Author: DavidBryde

Managing your loan in a rising rate market

Our Product Manager David Bryde has three tips for managing loan repayments when rates are rising.

The Greater is one of the few mainstream lenders to have not increased variable rates over and above the most recent increase in official rates by the Reserve Bank of Australia last year. Interest rates have been rising which is good news for investors, but difficult for home loan customers on a variable rate.

On a $200,000 loan, each 0.25% rate increase adds approximately $33 per month to your required monthly payment on a 30 year loan term.

Here’s some practical tips on managing repayments when rates rise to minimise the impact on your family budget.

1. Make repayments weekly or fortnightly rather than monthly

By dividing your monthly payment by 4 and paying weekly (or by 2 and paying fortnightly) you’re effectively making one extra monthly payment each year.

2. Pre-empt rate increases and pay more now

The impact higher loan payments will have on your budget can be lessened if you ease yourself into making them rather than deal with the effect all at once.

If you’re confident that rates will increase in future, estimate what you believe they’ll increase to and work out how much extra you’ll be required to pay. We can provide that information to you if you need assistance in calculating it.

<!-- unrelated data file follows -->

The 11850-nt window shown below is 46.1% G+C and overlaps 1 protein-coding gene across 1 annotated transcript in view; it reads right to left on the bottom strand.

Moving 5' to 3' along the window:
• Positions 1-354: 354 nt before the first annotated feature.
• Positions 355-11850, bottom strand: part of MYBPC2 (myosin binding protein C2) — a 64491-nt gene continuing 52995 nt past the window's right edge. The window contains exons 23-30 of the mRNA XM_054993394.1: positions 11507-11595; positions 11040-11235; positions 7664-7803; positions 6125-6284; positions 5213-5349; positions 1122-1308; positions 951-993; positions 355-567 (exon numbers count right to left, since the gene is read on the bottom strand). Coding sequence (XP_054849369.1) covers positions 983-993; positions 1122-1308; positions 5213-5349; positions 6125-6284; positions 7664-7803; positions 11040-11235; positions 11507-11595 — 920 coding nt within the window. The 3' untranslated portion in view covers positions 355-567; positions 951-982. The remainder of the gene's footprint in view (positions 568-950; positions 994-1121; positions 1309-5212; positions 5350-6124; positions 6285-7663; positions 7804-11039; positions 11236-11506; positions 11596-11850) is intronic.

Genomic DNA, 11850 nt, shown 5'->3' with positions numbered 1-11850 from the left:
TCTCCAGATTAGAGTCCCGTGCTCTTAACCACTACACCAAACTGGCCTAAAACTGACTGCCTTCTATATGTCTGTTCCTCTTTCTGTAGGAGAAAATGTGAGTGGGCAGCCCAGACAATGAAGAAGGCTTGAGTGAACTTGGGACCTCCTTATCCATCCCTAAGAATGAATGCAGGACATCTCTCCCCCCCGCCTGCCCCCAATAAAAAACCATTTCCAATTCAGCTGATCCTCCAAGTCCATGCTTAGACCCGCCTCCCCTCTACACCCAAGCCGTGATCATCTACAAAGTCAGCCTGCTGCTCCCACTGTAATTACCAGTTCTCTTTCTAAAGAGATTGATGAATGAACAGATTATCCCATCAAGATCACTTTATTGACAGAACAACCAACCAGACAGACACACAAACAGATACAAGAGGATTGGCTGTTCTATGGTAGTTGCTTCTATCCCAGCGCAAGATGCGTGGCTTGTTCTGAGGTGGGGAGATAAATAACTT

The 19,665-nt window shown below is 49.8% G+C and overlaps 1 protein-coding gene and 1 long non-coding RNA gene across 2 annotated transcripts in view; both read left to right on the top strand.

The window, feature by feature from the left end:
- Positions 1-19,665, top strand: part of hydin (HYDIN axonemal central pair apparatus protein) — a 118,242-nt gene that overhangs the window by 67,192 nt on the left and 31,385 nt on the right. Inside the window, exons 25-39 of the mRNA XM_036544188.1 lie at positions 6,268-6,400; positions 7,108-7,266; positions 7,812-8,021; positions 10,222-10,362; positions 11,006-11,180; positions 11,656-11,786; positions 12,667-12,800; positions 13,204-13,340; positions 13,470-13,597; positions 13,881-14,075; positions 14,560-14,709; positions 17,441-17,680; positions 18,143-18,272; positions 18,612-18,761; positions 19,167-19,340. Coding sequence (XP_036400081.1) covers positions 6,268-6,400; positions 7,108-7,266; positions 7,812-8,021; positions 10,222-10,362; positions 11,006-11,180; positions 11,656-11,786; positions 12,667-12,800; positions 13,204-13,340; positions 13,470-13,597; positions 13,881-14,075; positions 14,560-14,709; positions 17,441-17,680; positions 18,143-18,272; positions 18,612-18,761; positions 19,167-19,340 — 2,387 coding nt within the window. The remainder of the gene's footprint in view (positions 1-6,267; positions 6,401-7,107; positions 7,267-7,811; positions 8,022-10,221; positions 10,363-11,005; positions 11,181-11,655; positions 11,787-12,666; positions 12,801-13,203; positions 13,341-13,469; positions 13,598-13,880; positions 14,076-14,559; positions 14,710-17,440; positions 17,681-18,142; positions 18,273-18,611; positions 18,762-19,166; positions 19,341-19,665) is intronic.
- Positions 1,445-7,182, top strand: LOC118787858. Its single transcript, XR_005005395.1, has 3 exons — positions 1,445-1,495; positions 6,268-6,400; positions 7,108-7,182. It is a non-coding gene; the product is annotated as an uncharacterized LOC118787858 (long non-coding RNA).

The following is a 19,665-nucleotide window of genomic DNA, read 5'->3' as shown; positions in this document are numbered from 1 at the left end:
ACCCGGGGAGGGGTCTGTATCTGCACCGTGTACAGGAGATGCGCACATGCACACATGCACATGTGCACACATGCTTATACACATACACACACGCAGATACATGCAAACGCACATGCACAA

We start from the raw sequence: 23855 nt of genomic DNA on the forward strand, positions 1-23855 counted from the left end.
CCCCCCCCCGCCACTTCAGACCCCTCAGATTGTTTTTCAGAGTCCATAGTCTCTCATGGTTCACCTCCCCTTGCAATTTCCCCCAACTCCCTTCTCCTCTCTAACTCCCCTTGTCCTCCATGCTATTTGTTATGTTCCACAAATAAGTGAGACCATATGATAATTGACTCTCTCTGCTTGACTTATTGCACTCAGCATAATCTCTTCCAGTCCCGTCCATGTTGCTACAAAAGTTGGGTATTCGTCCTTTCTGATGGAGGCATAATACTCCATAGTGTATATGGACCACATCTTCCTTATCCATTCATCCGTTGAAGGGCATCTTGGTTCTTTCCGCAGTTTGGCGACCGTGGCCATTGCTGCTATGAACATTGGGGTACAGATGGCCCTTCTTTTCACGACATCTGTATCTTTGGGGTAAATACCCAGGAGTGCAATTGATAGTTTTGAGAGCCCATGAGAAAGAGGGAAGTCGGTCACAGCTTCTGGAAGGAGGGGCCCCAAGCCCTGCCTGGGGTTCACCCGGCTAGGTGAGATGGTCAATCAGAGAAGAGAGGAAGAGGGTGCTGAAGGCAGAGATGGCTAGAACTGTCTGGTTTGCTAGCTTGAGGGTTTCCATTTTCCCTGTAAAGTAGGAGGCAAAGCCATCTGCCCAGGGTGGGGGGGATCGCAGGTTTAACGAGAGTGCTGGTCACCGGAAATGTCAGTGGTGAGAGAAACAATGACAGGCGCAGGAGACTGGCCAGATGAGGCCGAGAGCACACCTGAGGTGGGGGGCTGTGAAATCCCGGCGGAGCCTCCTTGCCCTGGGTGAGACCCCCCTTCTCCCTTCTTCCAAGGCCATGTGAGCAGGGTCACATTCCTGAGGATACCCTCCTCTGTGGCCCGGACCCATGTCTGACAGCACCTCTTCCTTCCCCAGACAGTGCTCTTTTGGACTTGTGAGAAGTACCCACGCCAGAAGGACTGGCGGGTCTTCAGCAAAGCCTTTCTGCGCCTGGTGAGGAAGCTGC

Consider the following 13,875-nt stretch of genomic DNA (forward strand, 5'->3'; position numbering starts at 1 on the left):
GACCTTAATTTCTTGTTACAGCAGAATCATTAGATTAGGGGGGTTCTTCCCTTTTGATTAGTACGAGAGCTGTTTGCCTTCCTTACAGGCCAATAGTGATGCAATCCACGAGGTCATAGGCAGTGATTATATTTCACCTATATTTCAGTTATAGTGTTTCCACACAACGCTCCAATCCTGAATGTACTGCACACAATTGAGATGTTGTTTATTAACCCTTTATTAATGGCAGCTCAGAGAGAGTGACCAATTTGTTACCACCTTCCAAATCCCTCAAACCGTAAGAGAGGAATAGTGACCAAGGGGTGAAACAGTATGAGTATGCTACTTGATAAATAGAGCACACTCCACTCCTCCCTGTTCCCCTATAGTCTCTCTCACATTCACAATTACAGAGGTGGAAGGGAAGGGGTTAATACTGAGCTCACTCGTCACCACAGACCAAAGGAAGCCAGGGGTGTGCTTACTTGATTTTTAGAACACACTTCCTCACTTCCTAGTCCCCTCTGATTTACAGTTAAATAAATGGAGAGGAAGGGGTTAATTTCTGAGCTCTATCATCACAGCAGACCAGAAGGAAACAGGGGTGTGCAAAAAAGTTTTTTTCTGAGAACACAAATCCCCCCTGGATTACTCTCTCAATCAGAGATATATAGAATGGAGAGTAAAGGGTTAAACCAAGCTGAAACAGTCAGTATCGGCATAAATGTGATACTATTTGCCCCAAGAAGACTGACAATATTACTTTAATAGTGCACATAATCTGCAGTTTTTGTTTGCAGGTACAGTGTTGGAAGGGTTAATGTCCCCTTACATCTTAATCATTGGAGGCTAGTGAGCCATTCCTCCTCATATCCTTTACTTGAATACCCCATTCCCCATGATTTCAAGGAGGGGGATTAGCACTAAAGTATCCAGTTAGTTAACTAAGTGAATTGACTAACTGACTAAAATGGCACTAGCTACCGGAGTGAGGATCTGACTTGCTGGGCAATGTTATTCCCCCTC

3. Make additional one off payments when you can

If you can’t make regular increased payments, you can make a one off payment when you have a windfall like a tax refund or an inheritance, when you sell something, or if you get a bit of overtime at work.

Benefits of extra payments

Paying some or all of your predicted payment increase ahead of the time will benefit you in three ways.

  • Making the additional payments will reduce the interest you pay and help repay your loan faster
  • You can gradually accustom yourself to increased commitments and gauge for yourself whether you’ll need to make any changes to your budget to accommodate increases.
  • You’ll accumulate advance payments that can be used as a buffer in case rates rise by more than you predicted.